Informational (or representational) transparency relates to the ease or otherwise with which the human agent can interpret and understand the information represented by the artefact (Heersmink 2012, 52; 2015, 589-90). So, for example, a total station plotting three-dimensional data points directly to an onscreen map could be seen as having quite a high degree of transparency, whereas a proton magnetometer that requires the data to be downloaded and processed in a separate software package would have low transparency (and indeed the interpretation of the resulting plots is often not self-evident). Similarly, the graphical output of an XRF device is superficially transparent but requires expertise to interpret.
Individualisation considers the level of adjustment or customisation available to the agent. At one extreme, this may tailor the device to the individual agent such that it becomes difficult for another to use it, or to adapt it for another task. On the other hand, a device may be easy to pick up, use and understand with little scope or need for improved efficiency or effectiveness, and hence it is not especially individualised. Furthermore, agent and artefact may both be adapted together in what Heersmink calls entrenchment, where the cognitive artefact is individualised according to the user's needs, and in turn the user's behaviour and cognition are adapted by the device in a manner reminiscent of the McLuhanite 'We shape our tools and thereafter our tools shape us' (Culkin 1968, 60). (Heersmink 2012, 52-3; 2015, 590-1).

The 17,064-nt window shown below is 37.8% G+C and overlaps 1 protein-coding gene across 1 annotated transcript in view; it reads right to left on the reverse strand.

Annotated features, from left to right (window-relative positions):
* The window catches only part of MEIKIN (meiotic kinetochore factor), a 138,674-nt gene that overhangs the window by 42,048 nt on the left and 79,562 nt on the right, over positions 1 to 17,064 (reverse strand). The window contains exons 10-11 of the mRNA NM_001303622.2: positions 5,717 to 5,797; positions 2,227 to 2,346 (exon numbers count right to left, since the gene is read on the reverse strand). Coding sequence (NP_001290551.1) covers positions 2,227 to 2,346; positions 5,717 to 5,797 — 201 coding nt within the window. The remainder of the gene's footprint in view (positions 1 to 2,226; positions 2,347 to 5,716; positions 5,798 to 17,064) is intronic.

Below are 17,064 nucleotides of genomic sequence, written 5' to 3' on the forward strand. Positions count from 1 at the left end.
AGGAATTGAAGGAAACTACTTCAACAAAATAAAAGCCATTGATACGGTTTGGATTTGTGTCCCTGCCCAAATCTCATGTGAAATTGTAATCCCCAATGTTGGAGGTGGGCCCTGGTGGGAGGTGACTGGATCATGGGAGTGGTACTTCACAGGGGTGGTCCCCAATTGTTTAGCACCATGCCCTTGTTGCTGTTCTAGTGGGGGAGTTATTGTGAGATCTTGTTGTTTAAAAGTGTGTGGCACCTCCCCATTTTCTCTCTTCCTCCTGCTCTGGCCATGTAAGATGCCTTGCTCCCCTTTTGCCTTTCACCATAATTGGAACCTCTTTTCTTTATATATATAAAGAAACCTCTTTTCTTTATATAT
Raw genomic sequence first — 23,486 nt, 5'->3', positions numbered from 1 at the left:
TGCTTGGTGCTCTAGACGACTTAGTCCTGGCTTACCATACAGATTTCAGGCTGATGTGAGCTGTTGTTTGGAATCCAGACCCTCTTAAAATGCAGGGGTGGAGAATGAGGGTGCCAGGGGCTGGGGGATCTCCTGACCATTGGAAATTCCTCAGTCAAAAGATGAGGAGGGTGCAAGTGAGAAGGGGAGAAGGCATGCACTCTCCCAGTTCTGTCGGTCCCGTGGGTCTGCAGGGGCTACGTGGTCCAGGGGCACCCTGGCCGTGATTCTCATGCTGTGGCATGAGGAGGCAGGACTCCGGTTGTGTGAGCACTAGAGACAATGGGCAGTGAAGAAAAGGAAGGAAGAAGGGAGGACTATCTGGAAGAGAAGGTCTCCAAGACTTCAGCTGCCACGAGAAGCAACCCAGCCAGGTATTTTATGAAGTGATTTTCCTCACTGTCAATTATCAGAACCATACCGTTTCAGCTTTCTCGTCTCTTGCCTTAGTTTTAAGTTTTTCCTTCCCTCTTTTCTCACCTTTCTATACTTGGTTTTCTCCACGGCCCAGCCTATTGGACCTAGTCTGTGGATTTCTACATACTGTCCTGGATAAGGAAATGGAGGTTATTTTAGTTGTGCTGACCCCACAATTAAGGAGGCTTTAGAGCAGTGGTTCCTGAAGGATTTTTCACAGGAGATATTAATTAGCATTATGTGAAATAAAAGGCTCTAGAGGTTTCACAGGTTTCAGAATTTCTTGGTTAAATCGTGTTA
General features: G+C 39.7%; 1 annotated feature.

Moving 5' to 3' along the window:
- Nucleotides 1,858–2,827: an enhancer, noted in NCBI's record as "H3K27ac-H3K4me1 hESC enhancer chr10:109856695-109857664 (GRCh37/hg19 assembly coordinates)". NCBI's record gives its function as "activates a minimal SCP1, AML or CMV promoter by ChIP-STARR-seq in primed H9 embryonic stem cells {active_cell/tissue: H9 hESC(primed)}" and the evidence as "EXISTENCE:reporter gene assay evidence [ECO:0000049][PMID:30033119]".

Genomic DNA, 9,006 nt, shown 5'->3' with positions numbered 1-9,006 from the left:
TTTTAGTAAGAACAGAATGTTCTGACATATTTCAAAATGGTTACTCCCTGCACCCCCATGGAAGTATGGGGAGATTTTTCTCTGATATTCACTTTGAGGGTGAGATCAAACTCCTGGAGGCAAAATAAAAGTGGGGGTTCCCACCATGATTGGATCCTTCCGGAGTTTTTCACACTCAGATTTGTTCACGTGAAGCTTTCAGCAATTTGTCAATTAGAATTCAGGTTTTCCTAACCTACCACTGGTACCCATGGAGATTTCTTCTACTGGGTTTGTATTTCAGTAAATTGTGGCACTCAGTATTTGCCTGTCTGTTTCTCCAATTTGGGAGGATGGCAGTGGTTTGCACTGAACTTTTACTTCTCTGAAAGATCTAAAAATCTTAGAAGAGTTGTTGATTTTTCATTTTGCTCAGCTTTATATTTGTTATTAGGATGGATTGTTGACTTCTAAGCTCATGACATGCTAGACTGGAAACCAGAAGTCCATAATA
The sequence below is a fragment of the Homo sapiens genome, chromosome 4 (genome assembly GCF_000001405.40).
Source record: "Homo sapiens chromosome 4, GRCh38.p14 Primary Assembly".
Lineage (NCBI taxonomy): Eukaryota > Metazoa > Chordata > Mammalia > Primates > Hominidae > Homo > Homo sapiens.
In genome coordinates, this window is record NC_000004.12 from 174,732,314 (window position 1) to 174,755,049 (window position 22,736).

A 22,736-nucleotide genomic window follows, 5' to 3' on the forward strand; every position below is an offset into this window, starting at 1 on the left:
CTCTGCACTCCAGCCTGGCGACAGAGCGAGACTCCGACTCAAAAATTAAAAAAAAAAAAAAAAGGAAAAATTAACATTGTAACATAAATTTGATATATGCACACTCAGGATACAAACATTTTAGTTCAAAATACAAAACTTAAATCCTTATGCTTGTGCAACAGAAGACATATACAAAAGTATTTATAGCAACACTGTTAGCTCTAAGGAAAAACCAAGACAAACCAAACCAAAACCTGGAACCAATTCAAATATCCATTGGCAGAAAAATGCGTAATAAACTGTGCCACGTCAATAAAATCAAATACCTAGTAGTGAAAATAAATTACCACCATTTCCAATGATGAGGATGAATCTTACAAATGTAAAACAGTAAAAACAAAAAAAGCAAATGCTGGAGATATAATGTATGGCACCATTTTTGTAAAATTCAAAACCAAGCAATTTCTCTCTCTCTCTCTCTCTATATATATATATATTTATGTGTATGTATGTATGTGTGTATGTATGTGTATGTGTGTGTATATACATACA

Transformation is the extent to which the cognitive artefact affects the representational and cognitive aspects of the human agent. This for example is the theme behind Nicholas Carr's controversial book The Shallows (2010), in which he argued that the Internet changes the way we read, think and remember. On a more basic level, however, we may need to acquire physical skills in order to use a device and in this way we adapt and transform to it, whether learning to use a keyboard efficiently or setting up a laser scanner. In the case of digital artefacts this transformation may be reversed – the device may be transformed by our intervention, either by adjusting it programmatically, or by dynamically updating the information it works upon, for example, and adaptive learning systems are becoming increasingly commonplace (Heersmink 2012, 53-4; 2015, 591-2).
Hersmink recognises that these dimensions overlap and interact; for example:
'If an artifact is not easily and reliably accessible, then it is hard to establish a durable relation to it. Further, reliability and durability often result in individualization. The more often a certain cognitive artifact is used, the more likely it is that it will be individualized and perhaps in some cases even entrenched.' (Heersmink 2015, 594).
However, he sees these dimensions as providing a toolbox for investigating the degree and nature of the integration between agent and artefact (Heersmink 2012, 55). In effect, therefore, we can use these dimensions as the framework for constructing a cognitive biography of a digital thing (after de León 2003).